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For Immediate Release 3 September 2004

* The Libertarian Futurist Society will announce the annual winners of the Prometheus Award in Boston on September 3 at NorEascon 4, the 62nd World Science Fiction Convention. The awards are scheduled to be presented at 4:00 p.m. in room H301.
* F. Paul Wilson won this year's award for Best Novel for Sims.
* Vernor Vinge's short story, The Ungoverned won the Hall of Fame Award.

At its annual WorldCon award ceremony to be held on September 3 in Boston, the Libertarian Futurist Society will present its annual Prometheus Award for Best Novel to F. Paul Wilson for Sims (Forge Books) and the award for Best Classic Fiction (the "Hall of Fame" award) to Vernor Vinge's short story The Ungoverned

This will be Wilson's second Prometheus Award. He won the first Prometheus Award in 1979 for Wheels Within Wheels. Wilson has also won the Hall of Fame award twice, for An Enemy of the State in 1991 (the novel has no connection to the 1998 movie of the same name), and for The Healer in 1990.

This year's winner covers the struggle of the sims, a genetically engineered cross between humans and chimpanzees, for freedom and respect. The sims have been bred for docility and a small amount of intelligence in order to be rented out for domestic and manual labor. The company that owns the patent on the sims and claims them as its property has secrets that it will go to great lengths to preserve. When a lawyer agrees to take on the challenge of getting legal recognition for a labor union for the sims, he stumbles over some of them. In Wilson's signature style, there is plenty of action and suspense, and a serious exploration of what characteristics divide those for whom we would fight from mere creatures.

The other finalists in the voting for the 2004 Prometheus Award were:
* Naked Empire by Terry Goodkind (Tor Books)
* The Pixel Eye by Paul Levinson (Tor Books)
* Spin State by Chris Moriarty. (Bantam Books)
* Harry Potter and the Order of the Phoenix by J.K. Rowling (Scholastic Press)

A write-in campaign made Singularity Sky by Charles Stross (Ace Books, 2003) a very strong contender. This is the first time the Prometheus awards have seen an organized write-in campaign.

Vinge has won the Prometheus award twice, but this is his first Hall of Fame award. He won for A Deepness in the Sky in 2000, and for Marooned in Realtime in 1987. The Ungoverned takes place after the events in Vinge's 1984 novel The Peace War, but before Marooned in Realtime. In this short story, Vinge explores the limits of individual self defense. In the period after the bobble war that took place in The Peace War, the people living in the midwest are clients of many private defense agencies with intertwined contractual obligations. When a neighboring government tries to invade the ungoverned territories (which they assume are ripe for the taking) they discover that some of the farmers have weapons of their own, and are willing to use them to protect their property.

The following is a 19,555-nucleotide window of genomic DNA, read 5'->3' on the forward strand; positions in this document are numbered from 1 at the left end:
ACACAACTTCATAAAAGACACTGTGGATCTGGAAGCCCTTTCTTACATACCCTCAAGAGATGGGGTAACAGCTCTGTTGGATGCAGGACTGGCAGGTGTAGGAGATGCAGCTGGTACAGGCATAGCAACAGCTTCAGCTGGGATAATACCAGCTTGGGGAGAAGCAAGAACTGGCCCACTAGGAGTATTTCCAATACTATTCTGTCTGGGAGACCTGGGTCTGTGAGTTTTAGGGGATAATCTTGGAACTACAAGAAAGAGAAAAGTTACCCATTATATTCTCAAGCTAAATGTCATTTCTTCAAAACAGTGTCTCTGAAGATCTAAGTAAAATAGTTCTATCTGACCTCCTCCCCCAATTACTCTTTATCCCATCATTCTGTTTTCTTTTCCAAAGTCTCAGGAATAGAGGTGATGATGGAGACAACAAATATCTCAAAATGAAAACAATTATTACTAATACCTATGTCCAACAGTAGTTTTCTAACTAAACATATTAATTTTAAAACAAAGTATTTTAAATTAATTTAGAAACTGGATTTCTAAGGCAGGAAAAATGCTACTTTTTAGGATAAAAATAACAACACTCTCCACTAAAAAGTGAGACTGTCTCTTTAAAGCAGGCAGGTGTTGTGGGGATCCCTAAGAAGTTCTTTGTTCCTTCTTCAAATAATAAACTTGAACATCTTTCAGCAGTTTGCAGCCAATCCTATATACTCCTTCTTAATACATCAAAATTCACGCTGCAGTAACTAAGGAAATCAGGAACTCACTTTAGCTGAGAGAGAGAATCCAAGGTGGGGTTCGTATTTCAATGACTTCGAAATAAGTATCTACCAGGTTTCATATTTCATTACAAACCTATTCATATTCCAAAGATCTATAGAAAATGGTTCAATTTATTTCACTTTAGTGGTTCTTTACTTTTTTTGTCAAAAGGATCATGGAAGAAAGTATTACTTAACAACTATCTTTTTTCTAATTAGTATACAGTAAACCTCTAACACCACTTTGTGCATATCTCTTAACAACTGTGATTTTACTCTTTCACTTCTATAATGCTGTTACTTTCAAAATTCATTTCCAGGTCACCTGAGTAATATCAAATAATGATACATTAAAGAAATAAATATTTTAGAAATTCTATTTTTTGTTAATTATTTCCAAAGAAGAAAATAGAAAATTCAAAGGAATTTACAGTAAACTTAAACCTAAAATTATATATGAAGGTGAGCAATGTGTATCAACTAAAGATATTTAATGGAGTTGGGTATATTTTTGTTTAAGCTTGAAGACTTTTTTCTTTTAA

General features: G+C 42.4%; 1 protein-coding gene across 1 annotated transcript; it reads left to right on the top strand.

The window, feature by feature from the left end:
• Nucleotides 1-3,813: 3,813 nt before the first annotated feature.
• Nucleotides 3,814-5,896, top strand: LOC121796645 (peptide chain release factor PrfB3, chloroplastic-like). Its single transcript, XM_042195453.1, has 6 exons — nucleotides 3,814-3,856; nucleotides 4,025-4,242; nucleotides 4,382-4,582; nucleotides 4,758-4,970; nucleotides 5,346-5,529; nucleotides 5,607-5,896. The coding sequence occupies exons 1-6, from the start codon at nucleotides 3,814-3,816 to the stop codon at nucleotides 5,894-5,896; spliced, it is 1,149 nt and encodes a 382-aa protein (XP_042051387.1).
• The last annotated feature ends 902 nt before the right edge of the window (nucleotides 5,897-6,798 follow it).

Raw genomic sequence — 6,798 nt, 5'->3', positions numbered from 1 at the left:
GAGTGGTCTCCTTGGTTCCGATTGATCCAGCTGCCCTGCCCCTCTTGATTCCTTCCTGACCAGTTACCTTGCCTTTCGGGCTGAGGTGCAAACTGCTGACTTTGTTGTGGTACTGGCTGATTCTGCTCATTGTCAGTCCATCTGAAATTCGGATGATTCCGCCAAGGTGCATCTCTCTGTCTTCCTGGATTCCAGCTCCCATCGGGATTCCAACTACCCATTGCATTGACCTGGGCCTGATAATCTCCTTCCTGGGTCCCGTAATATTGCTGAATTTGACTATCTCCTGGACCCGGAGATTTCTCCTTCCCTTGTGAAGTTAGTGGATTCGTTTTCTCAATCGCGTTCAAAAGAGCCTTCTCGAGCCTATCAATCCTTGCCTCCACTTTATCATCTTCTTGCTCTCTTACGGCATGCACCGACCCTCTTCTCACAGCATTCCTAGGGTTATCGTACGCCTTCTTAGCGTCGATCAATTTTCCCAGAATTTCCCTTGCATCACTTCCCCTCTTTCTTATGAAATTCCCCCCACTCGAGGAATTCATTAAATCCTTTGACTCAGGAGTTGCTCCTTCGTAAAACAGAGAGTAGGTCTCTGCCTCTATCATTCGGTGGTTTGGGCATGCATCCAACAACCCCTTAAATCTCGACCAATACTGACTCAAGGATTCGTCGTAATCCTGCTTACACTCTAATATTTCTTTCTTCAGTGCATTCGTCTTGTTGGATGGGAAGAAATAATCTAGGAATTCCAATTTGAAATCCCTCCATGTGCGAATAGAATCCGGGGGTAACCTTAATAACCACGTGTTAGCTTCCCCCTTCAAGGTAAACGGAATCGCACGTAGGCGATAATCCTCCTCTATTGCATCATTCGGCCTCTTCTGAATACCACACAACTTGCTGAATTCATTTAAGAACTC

The other finalists for the Hall of Fame award were:
* It Can't Happen Here, a novel by Sinclair Lewis
* Lord of the Rings trilogy, by J.R.R. Tolkien
* The Weapon Shops of Isher, a novel by A. E. Van Vogt
* The Book of Merlyn, a novel by T.H. White

The Prometheus awards for Best Novel, Best Classic Fiction (Hall of Fame) and (occasional) Special awards honor outstanding science fiction/fantasy that explores the possibilities of a free future, champions human rights (including personal and economic liberty), dramatizes the perennial conflict between individuals and coercive governments, or critiques the tragic consequences of abuse of power--especially by the State.

The Prometheus Award, sponsored by the Libertarian Futurist Society (lfs.org), was established in 1979, making it one of the most enduring awards after the Nebula and Hugo awards, and one of the oldest fan-based awards currently in sf. Presented annually since 1982 at the World Science Fiction Convention, the Prometheus Awards include a gold coin and plaque for the winners.

The Hall of Fame, established in 1983, focuses on older classic fiction, including novels, novellas, short stories, poems and plays. Past Hall of Fame award winners range from Robert Heinlein and Ayn Rand to Ray Bradbury and Ursula LeGuin.

Publishers who wish to submit novels published in 2004 for the 2005 Best Novel award should contact Michael Grossberg (614-236-5040, BestNovelChair@lfs.org, 3164 Plymouth Place, Columbus OH 43213), Chair of the LFS Prometheus Awards Best Novel Finalist judging committee.

Founded in 1982, the Libertarian Futurist Society sponsors the annual Prometheus Award and Prometheus Hall of Fame; publishes reviews, news and columns in the quarterly "Prometheus"; arranges annual awards ceremonies at the WorldCon, debates libertarian futurist issues (such as private space exploration); and provides fun and fellowship for libertarian-SF fans.

A list of past winners of LFS awards can be found on the LFS web site at www.lfs.org.

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